Female gorillas are sexually mature at around seven to eight years of age. However, they do not usually reproduce until they are ten years old. However Female in the wild always mature at 10–12 years while males mature at 11–13 years. Males are known to mature later than the females and are rarely strong and dominant enough to reproduce before 15 to 20 years of age.
Gorillas may breed year round, Females are in estrus for one to two days per month and only the dominant silverback has breeding rights. A female’s first ovulatory cycle occurs when she is six years of age, and is followed by a two-year period of adolescent infertility. The estrous cycle last 30–33 days, with outward ovulation signs subtle compared to those of chimpanzees. Gorillas are polygynous in nature because the dominant silverback mates with several females in his troop.
Gorillas reproduce slowly, hence the world population doesn’t increase rapidly. Gestation period is approximately 8.5 months and gorilla mothers give birth to a baby once every four years. Female mountain gorillas first give birth at 10 years of age and have four-year afterbirth intervals. Males can be fertile before reaching adulthood. Gorillas mate year round.
Gorillas have a high infant mortality rate. Within different forests, it has been reported that at least 30% of the born babies does not survive their first year because of diseases and accidents. Another situation that causes death among the baby gorillas is when their father dies and another silverback takes over. This new male often kills all the babies of his predecessor, securing his own genes in the posterity.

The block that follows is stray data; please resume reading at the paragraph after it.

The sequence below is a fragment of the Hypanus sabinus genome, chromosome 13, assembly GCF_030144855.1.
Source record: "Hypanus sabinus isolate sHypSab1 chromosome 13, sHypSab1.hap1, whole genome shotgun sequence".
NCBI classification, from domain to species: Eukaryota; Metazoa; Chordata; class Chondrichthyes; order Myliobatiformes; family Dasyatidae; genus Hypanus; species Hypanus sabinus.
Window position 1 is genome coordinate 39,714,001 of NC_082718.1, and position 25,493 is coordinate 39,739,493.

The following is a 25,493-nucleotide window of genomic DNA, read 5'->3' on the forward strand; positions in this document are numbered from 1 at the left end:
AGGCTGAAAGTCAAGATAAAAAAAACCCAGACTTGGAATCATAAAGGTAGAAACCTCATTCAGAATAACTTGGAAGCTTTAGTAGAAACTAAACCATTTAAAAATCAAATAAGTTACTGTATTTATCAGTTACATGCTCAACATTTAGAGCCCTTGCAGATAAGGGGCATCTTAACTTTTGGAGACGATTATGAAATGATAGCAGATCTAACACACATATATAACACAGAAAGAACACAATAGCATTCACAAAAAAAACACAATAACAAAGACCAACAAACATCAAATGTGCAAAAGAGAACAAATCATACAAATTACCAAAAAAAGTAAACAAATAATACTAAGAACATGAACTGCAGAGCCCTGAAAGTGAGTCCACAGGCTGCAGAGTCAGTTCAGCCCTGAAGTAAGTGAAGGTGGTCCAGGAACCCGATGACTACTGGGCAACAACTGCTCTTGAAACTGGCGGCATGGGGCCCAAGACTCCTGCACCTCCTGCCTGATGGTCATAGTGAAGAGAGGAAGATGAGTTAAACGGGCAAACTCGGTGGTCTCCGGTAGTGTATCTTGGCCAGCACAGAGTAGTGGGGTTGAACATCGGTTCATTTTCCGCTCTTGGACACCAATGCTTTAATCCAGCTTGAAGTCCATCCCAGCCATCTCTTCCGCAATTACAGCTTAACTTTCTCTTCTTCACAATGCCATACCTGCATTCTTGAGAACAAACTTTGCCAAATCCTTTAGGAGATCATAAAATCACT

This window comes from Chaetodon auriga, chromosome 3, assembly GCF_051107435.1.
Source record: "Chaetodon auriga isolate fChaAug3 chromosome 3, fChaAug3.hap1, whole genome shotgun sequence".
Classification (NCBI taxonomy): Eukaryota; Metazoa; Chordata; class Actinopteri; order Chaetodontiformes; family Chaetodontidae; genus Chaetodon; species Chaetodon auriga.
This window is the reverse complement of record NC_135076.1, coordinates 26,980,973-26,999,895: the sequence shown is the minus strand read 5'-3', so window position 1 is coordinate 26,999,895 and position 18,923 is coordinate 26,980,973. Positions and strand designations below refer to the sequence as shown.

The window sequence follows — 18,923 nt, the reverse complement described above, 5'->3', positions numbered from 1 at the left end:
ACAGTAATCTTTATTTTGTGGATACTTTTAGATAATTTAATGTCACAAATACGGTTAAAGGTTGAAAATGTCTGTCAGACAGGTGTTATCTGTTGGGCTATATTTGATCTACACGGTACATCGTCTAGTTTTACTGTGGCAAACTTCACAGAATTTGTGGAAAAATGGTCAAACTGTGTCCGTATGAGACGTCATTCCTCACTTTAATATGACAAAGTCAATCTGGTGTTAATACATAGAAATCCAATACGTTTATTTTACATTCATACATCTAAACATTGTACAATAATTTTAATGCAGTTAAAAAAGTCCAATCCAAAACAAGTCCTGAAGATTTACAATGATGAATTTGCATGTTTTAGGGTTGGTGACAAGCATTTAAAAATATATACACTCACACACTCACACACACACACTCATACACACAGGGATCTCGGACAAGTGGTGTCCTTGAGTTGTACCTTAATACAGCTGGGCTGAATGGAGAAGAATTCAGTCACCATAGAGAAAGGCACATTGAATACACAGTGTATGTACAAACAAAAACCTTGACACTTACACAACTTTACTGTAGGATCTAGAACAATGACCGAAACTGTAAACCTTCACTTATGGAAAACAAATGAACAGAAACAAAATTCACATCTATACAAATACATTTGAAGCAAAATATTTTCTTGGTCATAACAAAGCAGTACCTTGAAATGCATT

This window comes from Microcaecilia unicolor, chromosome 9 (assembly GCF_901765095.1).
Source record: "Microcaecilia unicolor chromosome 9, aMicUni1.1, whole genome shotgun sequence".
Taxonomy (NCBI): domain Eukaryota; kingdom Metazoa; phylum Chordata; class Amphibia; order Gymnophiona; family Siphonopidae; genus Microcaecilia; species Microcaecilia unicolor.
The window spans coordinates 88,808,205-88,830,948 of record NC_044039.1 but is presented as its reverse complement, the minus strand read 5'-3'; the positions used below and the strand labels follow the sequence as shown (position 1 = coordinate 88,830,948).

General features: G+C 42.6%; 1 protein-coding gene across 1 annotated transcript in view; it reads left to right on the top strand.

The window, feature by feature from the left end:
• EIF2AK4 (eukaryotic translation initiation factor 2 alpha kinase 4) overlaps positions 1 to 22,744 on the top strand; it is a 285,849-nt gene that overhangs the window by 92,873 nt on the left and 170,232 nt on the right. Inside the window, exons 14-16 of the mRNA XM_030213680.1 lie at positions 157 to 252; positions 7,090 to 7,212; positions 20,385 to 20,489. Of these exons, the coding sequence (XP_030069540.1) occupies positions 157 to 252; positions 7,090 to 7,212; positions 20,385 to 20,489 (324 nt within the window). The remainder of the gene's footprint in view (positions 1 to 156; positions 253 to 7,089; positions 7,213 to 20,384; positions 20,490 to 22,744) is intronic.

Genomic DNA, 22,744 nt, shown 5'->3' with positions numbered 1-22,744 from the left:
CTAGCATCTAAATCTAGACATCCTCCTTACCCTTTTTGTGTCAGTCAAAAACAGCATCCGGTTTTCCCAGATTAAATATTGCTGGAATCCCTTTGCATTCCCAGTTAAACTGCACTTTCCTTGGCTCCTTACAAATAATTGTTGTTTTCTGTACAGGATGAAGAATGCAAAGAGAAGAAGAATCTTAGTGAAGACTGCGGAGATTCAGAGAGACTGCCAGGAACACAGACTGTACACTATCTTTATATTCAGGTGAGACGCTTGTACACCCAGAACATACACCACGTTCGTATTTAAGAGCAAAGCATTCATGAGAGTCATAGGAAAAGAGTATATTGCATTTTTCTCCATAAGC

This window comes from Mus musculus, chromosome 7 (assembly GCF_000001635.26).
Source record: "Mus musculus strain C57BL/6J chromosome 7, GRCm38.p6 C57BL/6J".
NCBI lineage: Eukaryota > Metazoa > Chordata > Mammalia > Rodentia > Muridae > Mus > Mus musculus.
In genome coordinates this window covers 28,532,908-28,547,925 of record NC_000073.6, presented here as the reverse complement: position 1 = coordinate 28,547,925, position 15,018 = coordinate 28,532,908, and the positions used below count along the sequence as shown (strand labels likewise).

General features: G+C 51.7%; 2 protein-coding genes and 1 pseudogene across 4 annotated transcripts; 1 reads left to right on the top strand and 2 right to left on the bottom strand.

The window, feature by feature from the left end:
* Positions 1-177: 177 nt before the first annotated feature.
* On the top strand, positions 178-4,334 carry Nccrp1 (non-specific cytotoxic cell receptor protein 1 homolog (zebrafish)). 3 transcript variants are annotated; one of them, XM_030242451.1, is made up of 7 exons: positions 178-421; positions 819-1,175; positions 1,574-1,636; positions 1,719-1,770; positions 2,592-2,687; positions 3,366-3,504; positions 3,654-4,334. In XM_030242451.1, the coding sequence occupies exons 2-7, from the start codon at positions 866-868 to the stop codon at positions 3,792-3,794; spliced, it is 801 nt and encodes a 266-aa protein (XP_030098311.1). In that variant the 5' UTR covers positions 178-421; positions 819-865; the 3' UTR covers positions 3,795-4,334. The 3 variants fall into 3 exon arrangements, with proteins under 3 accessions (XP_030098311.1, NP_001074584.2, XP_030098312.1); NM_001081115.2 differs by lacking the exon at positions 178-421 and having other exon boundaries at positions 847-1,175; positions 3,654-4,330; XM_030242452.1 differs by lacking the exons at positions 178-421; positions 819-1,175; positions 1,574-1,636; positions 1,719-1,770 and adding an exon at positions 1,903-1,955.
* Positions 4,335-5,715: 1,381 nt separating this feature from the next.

Females will purse their lips and slowly approach a male while making eye contact. This serves to urge the male to mount her. If the male does not respond, then she will try to attract his attention by reaching towards him or slapping the ground. In multiple-male groups, solicitation indicates female preference, but females can be forced to mate with multiple males. Males incite copulation by approaching a female and displaying at her or touching her and giving a “train grunt”. Recently, gorillas have been observed engaging in face-to-face sex, a trait once considered unique to humans and bonobo.
Mother – Infant Relationships
Gorilla infants are vulnerable and dependants, thus mothers, their primary caregivers, are important to their survival. Male gorillas are not active in caring for the young, but they do play a role in socializing them to other youngsters. The silverback has a largely supportive relationship with the infants in his troop and shields them from aggression within the group. Infants remain in contact with their mothers for the first five months and mothers stay near the silverback for protection. Infants will suckle at least once per hour and will sleep with their mothers in the same nest.
Infants begin to break contact with their mothers after five months, but only for brief period each time. By 12 months old, infants move up to five meters (16.4 ft) from their mothers. At around 18–21 months, the distance between mother and offspring increases and they regularly spend time away from each other. In addition, nursing decreases to once every two hours. Infants spend only half of their time with their mothers by 30 months. They enter their juvenile period at their third year, and this lasts until their sixth year. At this time, gorillas are weaned and they sleep in a separate nest from their mothers. After their offspring are weaned, females begin to ovulate and soon become pregnant again. The presence of play partners, including the silverback, minimize conflicts in weaning between mother and offspring.